I don’t even know how we started talking about make-up. Gina said she never wore any at all until she went to college. And I, as a freshman in high school, wouldn’t even walk out my front door to get the mail without a full face applied. By the time I got to college, I had sworn off most of it.
My roommate insisted I didn’t look any different with mascara on. So, eventually, that fell away. And the rest of it seemed superfluous once my eyelashes were bare. But I had this teeny tiny obsession with my eyebrows that was a little harder to shake.
Throughout most of my teen years, I convinced myself that my face was too boyish. I didn’t have fine chiseled cheekbones – or any chiseled anything – so I was afraid I would be mistaken for a boy if I didn’t do something radical to my face. And that something was browicide. I started out just wanting shape and definition. My eyebrows were never bushy, but they occupied a lot of facial geography. Once I got used to the feeling of yanking a hair follicle out by its root, I actually grew to enjoy it. And so I became an obsessive plucker.
At the end of high school, I plucked my eyebrows so often – and so unsparingly – that what I was left with was essentially a single-hair-deep browline. I doubt there are micrometers that measure that sort of thing, so I will just say that the net effect of having an eyebrow that thin is to appear to have no eyebrow at all.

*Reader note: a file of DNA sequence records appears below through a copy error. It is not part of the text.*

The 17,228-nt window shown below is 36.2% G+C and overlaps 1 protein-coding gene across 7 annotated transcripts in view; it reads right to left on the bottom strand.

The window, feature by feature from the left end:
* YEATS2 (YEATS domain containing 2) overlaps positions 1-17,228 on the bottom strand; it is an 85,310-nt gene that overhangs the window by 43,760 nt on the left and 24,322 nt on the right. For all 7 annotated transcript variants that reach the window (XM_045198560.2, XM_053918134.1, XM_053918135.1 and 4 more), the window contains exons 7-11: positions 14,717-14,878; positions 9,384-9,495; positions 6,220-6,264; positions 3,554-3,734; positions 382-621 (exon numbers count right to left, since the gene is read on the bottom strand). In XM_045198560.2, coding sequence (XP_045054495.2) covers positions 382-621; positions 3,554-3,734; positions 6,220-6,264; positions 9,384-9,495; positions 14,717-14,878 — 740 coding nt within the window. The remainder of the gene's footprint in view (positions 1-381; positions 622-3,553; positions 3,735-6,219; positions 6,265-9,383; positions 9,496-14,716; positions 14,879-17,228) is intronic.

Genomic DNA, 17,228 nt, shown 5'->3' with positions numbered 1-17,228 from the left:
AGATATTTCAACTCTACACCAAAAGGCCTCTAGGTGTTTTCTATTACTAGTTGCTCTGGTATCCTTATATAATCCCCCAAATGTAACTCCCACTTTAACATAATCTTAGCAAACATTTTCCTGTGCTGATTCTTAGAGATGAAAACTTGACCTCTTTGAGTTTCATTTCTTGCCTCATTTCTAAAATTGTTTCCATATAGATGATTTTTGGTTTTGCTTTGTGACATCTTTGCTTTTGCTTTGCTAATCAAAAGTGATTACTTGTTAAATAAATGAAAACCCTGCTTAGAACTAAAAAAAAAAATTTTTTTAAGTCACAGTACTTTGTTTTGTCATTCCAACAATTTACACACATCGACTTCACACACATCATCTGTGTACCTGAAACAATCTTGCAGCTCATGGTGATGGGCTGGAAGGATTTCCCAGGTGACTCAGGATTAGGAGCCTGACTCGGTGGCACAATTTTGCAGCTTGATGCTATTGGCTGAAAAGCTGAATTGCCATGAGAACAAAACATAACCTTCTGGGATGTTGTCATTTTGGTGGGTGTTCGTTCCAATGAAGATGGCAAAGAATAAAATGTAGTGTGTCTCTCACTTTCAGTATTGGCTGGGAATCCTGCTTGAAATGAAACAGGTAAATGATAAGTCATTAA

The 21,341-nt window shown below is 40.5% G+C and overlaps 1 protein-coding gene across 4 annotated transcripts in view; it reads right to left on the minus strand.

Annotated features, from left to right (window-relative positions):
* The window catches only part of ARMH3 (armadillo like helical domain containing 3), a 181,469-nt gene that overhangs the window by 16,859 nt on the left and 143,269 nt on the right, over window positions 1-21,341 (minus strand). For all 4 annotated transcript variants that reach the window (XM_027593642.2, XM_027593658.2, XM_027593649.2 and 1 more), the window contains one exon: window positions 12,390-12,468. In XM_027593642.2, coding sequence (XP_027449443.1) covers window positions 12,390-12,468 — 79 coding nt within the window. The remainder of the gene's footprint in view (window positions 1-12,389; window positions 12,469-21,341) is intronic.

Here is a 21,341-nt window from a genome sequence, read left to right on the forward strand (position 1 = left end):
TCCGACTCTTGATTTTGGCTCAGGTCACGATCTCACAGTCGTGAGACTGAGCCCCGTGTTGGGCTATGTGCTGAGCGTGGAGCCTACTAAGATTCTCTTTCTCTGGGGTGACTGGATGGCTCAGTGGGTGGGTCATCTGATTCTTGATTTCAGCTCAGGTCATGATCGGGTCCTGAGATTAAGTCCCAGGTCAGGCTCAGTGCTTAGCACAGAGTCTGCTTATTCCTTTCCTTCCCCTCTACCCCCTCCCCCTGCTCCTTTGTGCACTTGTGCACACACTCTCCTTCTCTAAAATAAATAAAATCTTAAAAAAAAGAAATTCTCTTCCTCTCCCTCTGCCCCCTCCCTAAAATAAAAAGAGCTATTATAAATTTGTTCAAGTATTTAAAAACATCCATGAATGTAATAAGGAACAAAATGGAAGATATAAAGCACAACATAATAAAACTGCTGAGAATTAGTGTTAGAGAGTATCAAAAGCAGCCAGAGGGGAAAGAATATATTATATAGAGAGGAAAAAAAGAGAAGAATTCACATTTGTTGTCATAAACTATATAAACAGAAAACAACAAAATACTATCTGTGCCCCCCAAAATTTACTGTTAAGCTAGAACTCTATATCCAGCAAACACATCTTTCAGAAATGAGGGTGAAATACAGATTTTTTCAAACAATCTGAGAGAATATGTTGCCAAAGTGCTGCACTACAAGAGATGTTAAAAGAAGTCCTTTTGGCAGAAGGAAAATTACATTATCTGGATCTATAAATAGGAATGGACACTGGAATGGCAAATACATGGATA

I plucked my eyebrows daily – sometimes twice a day – and prided myself on extracting a stray hair (and they were all strays) at the very moment it broke through the skin. I couldn’t see that I looked like a cancer patient. Only that I was tidy and feminine.
My best friend in college finally staged an intervention. She filled the room with naturally-browed women who tried to convince me that I needed to fill in my brow line. They said it wouldn’t be easy, and that they were all committed to help.
Then they took away my tweezers.
Four excruciating weeks later, I had my old teenage face back. I slowly began to pluck again, but this time only true stragglers. Unlike many who recover from addictions, I never really had a setback. Sometimes I let them go too much, but I have never been browless since.
Gina asked what it was I replaced that compulsion with. “You know obsessions like that never really go away,” she said. “They just take a different form.”
I’m not really sure of the answer to that, but I guess maybe you’re looking at it.